http://www.telegram.com/apps/pbcs.dll/article?Date=20040914Category=APAArtNo=409141037SectionCat=Template=printart

Article published Sep 14, 2004

No Paper for Md. Anti-Touchscreen Voters

By TOM STUCKEY
Associated Press Writer

 Maryland's highest court Tuesday rejected demands for additional
safeguards for touchscreen voting machines, saying elections officials have
done everything necessary to ensure the paperless devices are accurate and
secure.

The Court of Appeals also rejected a call to allow citizens who do not
trust touchscreen voting to use paper ballots in the Nov. 2 general
election.

The decision came in a two-paragraph order issued less than three hours
after the judges heard arguments on a suit brought by TrueVoteMD. The
citizens group alleges the electronic machines, used statewide for the
first time in March, are vulnerable to fraud and that the state cannot
guarantee fair and accurate election results.

Lead plaintiff Linda Schade said that although the decision was not a
surprise, it means voters are going to be forced to vote on an insecure
system.

Schade said the state delayed the suit so long that judges found
themselves challenged to find a remedy for this upcoming election that
could be implemented in time.

Linda Lamone, state election laws administrator, said outside the courtroom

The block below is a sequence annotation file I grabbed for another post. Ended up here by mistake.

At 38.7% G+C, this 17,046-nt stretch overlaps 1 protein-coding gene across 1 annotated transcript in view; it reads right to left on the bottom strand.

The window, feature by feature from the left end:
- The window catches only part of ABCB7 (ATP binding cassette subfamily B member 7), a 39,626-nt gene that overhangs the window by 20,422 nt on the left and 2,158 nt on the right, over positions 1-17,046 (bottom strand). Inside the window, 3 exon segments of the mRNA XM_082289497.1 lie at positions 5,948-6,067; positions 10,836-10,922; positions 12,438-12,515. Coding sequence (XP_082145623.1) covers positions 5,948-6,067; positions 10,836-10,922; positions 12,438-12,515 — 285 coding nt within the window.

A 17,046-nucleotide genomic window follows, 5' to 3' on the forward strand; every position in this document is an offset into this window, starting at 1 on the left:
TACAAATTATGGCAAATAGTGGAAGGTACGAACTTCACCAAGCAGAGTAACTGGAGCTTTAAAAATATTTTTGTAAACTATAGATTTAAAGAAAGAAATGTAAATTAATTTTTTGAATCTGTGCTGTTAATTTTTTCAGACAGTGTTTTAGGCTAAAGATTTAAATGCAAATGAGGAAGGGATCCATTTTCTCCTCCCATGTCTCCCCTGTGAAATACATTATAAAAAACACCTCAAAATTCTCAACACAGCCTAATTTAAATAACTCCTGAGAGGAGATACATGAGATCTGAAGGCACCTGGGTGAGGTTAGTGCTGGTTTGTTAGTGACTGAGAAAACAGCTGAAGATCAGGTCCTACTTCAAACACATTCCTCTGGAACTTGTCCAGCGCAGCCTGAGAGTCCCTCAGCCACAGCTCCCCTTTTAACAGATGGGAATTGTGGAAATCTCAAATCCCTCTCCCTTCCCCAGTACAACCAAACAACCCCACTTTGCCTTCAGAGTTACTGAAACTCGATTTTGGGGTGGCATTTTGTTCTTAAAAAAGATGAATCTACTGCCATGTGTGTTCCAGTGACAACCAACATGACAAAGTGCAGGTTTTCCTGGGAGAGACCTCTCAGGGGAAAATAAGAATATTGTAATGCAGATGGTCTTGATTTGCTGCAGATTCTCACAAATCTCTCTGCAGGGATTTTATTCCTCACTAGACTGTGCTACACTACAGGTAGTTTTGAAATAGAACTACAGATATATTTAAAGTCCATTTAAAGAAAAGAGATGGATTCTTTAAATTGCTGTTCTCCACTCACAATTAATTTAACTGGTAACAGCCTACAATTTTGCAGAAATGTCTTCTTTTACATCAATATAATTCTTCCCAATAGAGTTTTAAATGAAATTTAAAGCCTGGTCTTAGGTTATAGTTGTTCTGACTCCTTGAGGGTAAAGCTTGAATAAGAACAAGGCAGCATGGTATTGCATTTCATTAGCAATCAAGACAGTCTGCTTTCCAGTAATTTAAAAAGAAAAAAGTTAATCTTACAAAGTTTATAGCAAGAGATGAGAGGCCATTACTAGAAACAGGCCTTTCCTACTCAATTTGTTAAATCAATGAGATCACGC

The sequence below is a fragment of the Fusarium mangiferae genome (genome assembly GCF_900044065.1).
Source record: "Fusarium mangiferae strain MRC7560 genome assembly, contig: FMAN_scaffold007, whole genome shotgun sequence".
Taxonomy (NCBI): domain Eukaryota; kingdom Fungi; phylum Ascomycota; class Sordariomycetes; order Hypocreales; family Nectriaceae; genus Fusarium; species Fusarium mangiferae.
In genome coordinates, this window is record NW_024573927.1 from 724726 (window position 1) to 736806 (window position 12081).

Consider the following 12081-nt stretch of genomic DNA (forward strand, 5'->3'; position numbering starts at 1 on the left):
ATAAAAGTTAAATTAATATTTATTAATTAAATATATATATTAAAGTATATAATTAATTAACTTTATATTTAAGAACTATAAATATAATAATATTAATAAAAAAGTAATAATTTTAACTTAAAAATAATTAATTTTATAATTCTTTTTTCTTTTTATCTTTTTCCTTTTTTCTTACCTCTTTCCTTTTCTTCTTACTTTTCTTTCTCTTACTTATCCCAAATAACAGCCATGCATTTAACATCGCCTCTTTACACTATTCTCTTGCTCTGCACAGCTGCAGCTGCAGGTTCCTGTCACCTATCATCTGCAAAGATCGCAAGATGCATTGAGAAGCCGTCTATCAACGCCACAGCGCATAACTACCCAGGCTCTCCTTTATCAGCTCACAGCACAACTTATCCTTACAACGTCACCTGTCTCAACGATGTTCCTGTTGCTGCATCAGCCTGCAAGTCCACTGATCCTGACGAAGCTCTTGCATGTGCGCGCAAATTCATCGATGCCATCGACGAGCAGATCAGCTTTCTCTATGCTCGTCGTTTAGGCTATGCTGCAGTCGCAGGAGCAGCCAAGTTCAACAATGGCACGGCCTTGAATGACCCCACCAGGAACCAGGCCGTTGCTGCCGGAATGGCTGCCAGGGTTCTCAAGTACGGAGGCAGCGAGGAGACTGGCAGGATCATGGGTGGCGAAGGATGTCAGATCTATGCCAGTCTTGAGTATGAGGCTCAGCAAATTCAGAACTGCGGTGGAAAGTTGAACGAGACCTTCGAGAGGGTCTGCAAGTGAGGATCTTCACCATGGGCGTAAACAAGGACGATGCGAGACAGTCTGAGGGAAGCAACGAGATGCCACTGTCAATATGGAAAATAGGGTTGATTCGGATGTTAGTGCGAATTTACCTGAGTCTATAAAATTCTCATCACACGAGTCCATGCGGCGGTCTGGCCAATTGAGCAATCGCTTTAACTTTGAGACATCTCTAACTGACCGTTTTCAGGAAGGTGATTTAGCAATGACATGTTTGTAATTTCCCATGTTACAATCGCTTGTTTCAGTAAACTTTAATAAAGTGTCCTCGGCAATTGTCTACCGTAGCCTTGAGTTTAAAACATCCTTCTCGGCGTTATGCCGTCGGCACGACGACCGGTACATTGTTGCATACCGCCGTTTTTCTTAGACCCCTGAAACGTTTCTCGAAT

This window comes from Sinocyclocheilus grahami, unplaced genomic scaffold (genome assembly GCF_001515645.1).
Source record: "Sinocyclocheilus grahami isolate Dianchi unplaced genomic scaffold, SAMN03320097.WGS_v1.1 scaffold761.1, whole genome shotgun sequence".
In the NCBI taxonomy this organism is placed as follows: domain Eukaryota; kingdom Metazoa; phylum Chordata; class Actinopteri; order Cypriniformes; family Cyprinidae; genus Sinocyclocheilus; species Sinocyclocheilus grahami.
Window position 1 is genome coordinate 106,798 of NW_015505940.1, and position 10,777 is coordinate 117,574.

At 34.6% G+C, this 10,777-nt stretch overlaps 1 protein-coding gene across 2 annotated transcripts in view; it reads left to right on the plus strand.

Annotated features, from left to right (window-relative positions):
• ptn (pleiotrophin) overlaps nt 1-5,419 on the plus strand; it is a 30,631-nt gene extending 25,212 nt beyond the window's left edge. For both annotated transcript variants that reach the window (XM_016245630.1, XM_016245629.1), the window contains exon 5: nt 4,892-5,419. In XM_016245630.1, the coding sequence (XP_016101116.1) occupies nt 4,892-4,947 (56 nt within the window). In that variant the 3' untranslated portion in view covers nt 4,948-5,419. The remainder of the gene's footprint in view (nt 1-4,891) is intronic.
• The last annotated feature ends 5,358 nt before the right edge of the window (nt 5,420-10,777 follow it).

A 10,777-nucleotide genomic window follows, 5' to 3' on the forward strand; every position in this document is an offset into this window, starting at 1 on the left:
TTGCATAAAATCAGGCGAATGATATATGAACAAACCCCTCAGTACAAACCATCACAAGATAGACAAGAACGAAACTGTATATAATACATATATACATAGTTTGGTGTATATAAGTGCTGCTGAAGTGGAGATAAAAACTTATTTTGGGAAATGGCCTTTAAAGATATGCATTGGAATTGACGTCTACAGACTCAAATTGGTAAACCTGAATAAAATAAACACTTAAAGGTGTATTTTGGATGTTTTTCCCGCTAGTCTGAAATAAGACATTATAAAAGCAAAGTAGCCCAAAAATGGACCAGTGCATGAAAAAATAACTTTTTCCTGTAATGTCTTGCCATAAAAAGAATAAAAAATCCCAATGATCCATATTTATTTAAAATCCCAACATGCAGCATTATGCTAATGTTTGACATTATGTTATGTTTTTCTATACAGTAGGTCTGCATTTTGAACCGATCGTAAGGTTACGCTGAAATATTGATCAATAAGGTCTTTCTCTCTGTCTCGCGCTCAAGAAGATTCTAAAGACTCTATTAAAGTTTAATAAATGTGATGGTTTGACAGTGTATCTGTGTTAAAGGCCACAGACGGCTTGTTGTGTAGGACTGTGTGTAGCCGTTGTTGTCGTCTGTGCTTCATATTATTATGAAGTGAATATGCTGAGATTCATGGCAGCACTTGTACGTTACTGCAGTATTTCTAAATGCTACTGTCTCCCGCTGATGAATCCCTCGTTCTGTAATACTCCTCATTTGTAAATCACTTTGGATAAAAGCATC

that making significant changes in the voting system at this late date
would have created chaos on Election Day.

Asked about the security of the state's 16,000 Diebold AccuVote-TS
electronic machines, Lamone said, I'm very confident they are accurate and
secure.

TrueVoteMD wants the state to equip all electronic machines with printers
that would make a copy of each vote, although it acknowledged in court that
it was too late to do that for the November election.

For the upcoming vote, the group had sought paper ballots for voters who
mistrust the computer voting system, as well as additional security
measures, such as installing Microsoft Windows software patches on the
computers used to tabulate votes.

The group contends paper records would ensure that votes were properly
recorded and could be used for recounts.

We're basically playing Russian roulette, TrueVoteMD lawyer Ryan Phair
said as he listed potential problems with electronic machines. We know
there is vulnerability. It is just a matter of time until it happens.

Assistant Attorney General Michael Berman said more than 20 successful
elections have been held in Maryland using the Diebold machines with no
evidence of fraud or allegations of inaccurate vote counts.

Phair mentioned allegations of glitches with computerized systems in other
states, but said it might be impossible to detect widespread fraud such as
rewriting of software to skew election results.

Phair said TrueVoteMD will continue its legal battle to force the state to
use printers on electronic machines in future elections.

Also Tuesday, a local election judge was ordered to return to the
Montgomery County elections board an electronic voting machine that U.S.
Sen. Barbara Mikulski, D-Md., had trouble using in a weekend demonstration.
The machine marked the wrong vote when Mikulski's hand brushed against the
screen, and it took her several attempts to correct the vote.

The election judge, Stan Boyd, had tests performed on the machine, but
would not elaborate on the tests or any findings.

Kevin Karpinski, an attorney for the county board, said any problems
testing might uncover could be misleading because the machine was only for
demonstration purposes and does not have updated software that will be used
in the November election.
--